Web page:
My Kid Released a Rock Album About Autistic Life

Our own Ronan released an album. Ronan is lyricist for Josephmooon. You can read the story of their distributed collaboration on their blog:

Here’s the story.

Early in 2020, as a pandemic encouraged people around the world to “stay home,” Josephmooon was created as a stage name and music project for the lyrics by Ronan Boren.

Ronan is autistic, and his imagination is vast, as revealed in the songs featured on the debut josephmooon album, “So Far So Good,” released on October 1, 2021, on all digital download and streaming platforms.

The lyrics are Ronan’s, edited and set to music by his music teacher, Bill Paige. The recordings were created at Rocky Head Studios in Hua Hin, Thailand, where Bill currently lives. Joining the Josephmooon team to make the music are the studio proprietors – Ronnie Nice, 17 years old, who has framed the songs with a fresh but familiar rock aesthetic, playing guitars, bass, drums, and producing. He has been taught well by his father, Ian Nice, a respected U.K. studio musician and solo artist who has recorded his own version of the Josephmooon song, “Every Right Now.”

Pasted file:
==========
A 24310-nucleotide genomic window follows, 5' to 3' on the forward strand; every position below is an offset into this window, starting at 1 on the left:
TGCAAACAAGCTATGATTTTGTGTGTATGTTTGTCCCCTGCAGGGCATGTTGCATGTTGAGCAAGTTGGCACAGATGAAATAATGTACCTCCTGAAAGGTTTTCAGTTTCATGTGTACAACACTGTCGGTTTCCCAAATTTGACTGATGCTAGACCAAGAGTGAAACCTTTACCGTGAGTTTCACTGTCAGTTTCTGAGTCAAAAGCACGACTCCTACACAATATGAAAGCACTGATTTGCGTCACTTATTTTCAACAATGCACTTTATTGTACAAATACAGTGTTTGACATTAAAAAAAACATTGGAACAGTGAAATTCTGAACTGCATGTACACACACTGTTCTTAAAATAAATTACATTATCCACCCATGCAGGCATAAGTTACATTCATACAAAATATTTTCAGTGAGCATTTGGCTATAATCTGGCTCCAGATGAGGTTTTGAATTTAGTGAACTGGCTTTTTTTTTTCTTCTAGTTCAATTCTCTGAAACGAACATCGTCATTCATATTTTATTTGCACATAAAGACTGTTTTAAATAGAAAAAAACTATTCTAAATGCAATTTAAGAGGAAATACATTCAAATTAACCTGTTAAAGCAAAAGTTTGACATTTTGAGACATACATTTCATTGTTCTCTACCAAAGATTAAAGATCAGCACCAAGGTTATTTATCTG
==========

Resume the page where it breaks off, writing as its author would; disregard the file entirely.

Source: Josephmooon – “So Far So Good”

These songs resonate with my autistic, bipolar, and disabled life. I’m super excited to add them to my favorite playlist, Chronic Neurodivergent Depressed Queer Punk: Punk Rock, the Social Model of Disability, and the Dream of the Accepting Community, where they will become part of my everyday coping.

Listen for free on the Josephmooon website, purchase in their shop, listen on Spotify, listen on Apple Music, and order on iTunes.

Listen now, and then read ‘The Neurodivergent Experience in Josephmooon’s “So Far So Good”‘ over at Stimpunks for my interpretation of these songs and how they resonate with my life as a neurodivergent and physically disabled person. They cover such ground as intense interests, insomnia, rumination, and spoon theory. I share lyrics from each song and relate them to my own, and the broader, neurodivergent experience using selected quotes from community writing. Excerpts:

Floats Boat

One of The Five Neurodivergent Love Languages is listening to someone infodump. “Floats Boat” is an invitation to infodump about your SpIns.

“Floats Boat” offers a “sign of caring and friendship to encourage someone to talk to you about their SpIn.” It also offers subversion.

One Word

“One Word” reminds me of a high school crush I could never talk to because of the tidal immensity of exposure anxiety and rejection sensitive dysphoriaand the resulting situational mutism in their presence.

Long Ago